March 2019 Central Connection
March 1, 2019
College named Military Friendly School
By Scott Miller
Public Relations and Marketing Director
Central Community College has been named as a 2019-20 Military Friendly School and received a gold designation, which puts CCC atop the list of Nebraska small community colleges.
Viqtory, an organization dedicated to creating vital, civilian-produced resources for the approximately 250,000 people leaving the military each year, produces The Military Friendly list.
“Central Community College is thrilled to receive the Military Friendly Schools Gold designation,” said Travis Karr, veterans and military services director. “We take pride knowing we have honored CCC’s commitment to meet the needs of our students who are active-duty military, veterans, reservists or military-affiliated family members.”
CCC’s veteran and military resource centers (VMRC) – located at the Columbus, Grand Island and Hastings campuses and the Kearney Center – provide support to active duty, reservist and National Guard members; veterans; and their family members.
In addition to military education benefits, the VMRC assists with transferring military credit, scholarships, career planning, registration and direct access to state and national veterans and military benefits, resources and programs.
“We recognize the invaluable service veterans and service members provide for our nation,” said Karr. “We also are aware of the sacrifices military spouses and families must make. That’s why we are committed to empowering these students to achieve their academic, career and personal goals through a wide range of services.”
Institutions earning the Military Friendly School designation were evaluated using both public data sources and responses from a proprietary survey completed by the school. This year, 766 schools earned a designation.
The 2019-20 Military Friendly Schools list will be published in the May issue of G.I. Jobs magazine.
The list can also be found at www.militaryfriendly.com.
New organization gets off the ground
Criminal justice students pause for a photo on a field trip last year.
A new organization has been born at Central Community College: The Criminal Justice Student Association.
“This student association will give us more flexibility in activities that will bring the criminal justice students together,” said criminal justice instructor Michael David.
The meetings are rotated between the various CCC locations on a regular basis to give all members a chance to attend in person, not only via IP.
In addition to meetings, David said the organization will give members an opportunity to go on field trips, hear guest speakers, participate in campus events, and network with students and faculty.
For more information on the Criminal Justice Student Association, contact David at email@example.com or 308-398-7532.
American Red Cross technician Lidoine Djonlidoine and Heidi Wilshusen, academic transfer specialist at Central Community College-Columbus, smile after she completes her donation at a recent blood drive sponsored on campus by the National Society of Leadership and Success. Sponsor Krynn Larsen said NSLS holds three drives each year. This one was a competition between dorms with South Hall winning, and the goal of 48 units being met. (Photo by Doug Hann)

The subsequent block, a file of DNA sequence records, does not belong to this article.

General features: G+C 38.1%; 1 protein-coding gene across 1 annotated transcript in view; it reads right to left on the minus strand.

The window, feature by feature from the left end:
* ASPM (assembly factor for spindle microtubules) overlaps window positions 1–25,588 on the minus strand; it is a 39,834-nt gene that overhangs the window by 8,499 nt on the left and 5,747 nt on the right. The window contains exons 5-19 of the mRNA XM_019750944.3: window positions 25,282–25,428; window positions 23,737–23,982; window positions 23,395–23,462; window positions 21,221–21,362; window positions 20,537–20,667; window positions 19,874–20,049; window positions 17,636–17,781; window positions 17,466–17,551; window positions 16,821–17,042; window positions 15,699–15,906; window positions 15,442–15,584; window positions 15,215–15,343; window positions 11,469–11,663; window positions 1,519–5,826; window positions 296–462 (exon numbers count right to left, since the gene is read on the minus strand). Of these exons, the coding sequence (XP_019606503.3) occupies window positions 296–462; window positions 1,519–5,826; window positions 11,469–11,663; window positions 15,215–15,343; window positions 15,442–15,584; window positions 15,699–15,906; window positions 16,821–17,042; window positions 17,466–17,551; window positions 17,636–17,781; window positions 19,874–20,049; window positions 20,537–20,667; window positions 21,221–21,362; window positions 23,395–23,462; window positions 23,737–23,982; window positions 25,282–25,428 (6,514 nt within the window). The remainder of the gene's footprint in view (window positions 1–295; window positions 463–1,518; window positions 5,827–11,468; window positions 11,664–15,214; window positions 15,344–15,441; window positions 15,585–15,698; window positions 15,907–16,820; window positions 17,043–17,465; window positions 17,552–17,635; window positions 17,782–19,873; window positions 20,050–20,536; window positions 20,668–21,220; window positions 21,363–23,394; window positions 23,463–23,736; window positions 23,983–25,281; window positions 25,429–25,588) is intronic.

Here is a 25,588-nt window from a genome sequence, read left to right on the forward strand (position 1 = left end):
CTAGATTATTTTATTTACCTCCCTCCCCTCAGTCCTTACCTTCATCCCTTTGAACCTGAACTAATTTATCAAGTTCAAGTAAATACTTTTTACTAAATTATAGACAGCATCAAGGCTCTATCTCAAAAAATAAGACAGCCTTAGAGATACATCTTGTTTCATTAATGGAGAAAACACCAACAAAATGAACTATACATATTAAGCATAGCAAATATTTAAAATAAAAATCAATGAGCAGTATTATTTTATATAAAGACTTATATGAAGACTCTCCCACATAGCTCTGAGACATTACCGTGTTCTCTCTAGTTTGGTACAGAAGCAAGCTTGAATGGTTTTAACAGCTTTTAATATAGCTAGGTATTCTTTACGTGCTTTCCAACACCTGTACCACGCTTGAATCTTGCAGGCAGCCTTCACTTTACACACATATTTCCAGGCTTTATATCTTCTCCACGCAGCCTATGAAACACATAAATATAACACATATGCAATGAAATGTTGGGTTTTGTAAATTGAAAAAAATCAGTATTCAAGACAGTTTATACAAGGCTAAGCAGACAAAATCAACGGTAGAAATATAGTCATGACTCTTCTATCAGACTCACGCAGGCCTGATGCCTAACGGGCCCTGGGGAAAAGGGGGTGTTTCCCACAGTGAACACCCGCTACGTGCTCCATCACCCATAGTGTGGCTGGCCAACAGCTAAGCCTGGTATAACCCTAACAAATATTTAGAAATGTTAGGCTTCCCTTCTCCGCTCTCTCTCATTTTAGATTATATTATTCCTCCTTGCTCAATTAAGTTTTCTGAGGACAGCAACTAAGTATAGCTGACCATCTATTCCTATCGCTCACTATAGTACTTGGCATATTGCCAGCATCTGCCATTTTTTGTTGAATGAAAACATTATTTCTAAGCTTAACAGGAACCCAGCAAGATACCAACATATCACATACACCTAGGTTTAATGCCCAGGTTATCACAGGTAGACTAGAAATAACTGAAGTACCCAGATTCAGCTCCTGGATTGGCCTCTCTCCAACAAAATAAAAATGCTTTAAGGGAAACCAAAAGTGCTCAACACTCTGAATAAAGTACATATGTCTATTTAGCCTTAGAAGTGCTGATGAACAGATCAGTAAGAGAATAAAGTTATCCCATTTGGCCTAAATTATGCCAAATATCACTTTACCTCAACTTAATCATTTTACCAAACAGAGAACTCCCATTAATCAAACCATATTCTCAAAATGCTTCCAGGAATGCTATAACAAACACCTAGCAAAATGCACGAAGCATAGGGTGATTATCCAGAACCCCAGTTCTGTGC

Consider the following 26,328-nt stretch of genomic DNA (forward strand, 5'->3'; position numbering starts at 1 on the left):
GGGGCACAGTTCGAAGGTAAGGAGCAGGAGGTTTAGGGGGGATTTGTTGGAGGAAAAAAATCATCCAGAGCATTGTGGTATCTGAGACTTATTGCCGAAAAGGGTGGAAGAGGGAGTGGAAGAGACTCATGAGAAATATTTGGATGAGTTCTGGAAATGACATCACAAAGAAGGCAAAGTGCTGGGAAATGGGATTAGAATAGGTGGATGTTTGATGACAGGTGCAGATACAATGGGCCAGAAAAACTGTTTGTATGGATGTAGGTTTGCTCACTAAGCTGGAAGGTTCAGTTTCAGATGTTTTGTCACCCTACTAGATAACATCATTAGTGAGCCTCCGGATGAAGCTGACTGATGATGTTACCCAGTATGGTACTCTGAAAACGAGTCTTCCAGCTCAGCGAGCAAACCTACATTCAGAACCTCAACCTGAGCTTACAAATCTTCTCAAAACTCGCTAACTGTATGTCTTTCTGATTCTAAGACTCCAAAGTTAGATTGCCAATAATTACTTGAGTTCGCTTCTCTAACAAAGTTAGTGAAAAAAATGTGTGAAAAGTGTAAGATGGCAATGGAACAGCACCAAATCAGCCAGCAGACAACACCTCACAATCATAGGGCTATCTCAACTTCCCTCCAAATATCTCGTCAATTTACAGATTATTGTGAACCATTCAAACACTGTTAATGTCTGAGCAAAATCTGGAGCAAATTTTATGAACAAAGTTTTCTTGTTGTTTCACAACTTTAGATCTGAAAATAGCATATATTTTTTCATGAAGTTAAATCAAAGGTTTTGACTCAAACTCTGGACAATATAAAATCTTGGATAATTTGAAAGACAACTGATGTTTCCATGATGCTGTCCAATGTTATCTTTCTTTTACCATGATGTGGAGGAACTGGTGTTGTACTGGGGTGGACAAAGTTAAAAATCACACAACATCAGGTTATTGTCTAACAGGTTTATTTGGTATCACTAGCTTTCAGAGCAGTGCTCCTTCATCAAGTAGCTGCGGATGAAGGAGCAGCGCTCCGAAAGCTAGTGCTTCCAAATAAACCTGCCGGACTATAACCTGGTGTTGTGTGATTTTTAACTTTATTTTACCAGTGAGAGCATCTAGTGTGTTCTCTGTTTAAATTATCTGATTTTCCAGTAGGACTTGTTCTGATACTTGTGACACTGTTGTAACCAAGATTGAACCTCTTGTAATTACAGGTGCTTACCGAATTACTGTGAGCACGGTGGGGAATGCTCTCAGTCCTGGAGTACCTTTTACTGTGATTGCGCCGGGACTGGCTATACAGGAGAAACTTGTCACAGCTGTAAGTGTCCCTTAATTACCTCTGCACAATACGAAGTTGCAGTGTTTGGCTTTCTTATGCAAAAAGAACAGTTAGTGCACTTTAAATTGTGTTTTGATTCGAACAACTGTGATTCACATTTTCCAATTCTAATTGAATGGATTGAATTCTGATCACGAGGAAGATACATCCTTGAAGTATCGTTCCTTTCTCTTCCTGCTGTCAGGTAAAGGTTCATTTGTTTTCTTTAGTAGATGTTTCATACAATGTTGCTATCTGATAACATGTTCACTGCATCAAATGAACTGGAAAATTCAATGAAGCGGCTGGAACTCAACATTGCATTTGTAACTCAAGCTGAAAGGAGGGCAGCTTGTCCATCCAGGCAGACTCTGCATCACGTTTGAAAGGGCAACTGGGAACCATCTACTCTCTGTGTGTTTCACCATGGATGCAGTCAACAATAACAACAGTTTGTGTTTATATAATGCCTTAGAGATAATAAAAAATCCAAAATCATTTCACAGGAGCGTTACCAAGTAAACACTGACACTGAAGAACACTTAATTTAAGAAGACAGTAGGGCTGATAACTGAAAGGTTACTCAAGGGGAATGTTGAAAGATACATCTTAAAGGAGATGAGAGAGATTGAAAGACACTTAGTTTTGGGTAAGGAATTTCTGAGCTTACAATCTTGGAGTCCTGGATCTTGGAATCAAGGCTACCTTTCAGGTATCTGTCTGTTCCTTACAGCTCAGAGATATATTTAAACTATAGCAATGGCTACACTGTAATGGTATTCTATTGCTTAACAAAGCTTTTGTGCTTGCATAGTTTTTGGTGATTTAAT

Partnership paves admissions pathway
By Scott Miller
Public Relations and Marketing Director
Students who want to attend the University of Nebraska at Kearney but fall short of admissions requirements now will have a new option to enroll at Central Community College and also be a Loper.
A co-enrollment agreement signed Feb. 25 by CCC President Dr. Matt Gotschall and UNK Chancellor Doug Kristensen creates a structured and supportive CCC-UNK Pathway that will help these students meet those admission requirements.
The one-year pathway leads to a student having the option to fully enroll at UNK to begin their second year after successful program completion.
“Part of the strong partnership between UNK and CCC involves our institutions looking at ways to improve service to students and the region by increasing access to higher education and creatively removing barriers to enrollment,” said Kristensen. “The goal of this program is to let students prove their ability and confidence in being successful in college, and ultimately strengthening Nebraska’s workforce.”
“UNK is an outstanding institution that has worked closely with CCC transfer students and faculty for decades,” said Gotschall. “This program is just another example of the progressive and collaborative nature of UNK and CCC in providing additional opportunities for student and community success in Central Nebraska.”
The pathway program is for first-time freshmen students under age 21 who apply to UNK but don’t meet university requirements for admission. Denial could be for a number of reasons, primarily related to academic preparation and performance, reflected in their GPA and/or ACT scores.
Performance requirements for assured admission to UNK are based on core course requirements, class rank and ACT or SAT scores.
As many as 150 students each year who are denied assured admission to UNK could take advantage of the new pathway program.
Program participants will co-enroll at CCC and UNK and must maintain full-time academic standing. They must take a UNK class each semester – Learning Skills 103 in the fall and a General Studies 188 Portal in the spring. At CCC, they will enroll in three classes in transferable courses such as speech, English and math.
During the year, students can live in UNK residence halls while taking most of their classes at CCC. They can use UNK services such as the library, academic and career services and campus recreation facilities; attend UNK athletic events; and join UNK student organizations. They will be advised by professional staffs at both institutions.
Historically, students transferring from CCC to UNK are retained and successfully graduate. Since 2013, of the average 70 students each fall who transfer from CCC to UNK, 89 percent are retained to their second semester, and 75 percent continue on to the next year. CCC transfers graduate with an average 3.32 GPA. The number of CCC transfers to UNK is double the size of any other Nebraska Community College.
Pathway participants must complete their CCC coursework with at least a C for those credits to transfer to UNK and end the spring semester with a cumulative CCC GPA of 2.0. UNK course credit will also be eligible for “reverse-transfer” to CCC. This means a student who completes enough credits for an associate degree while at UNK will be awarded that degree by CCC. UNK will be the awarding institution for financial aid purposes.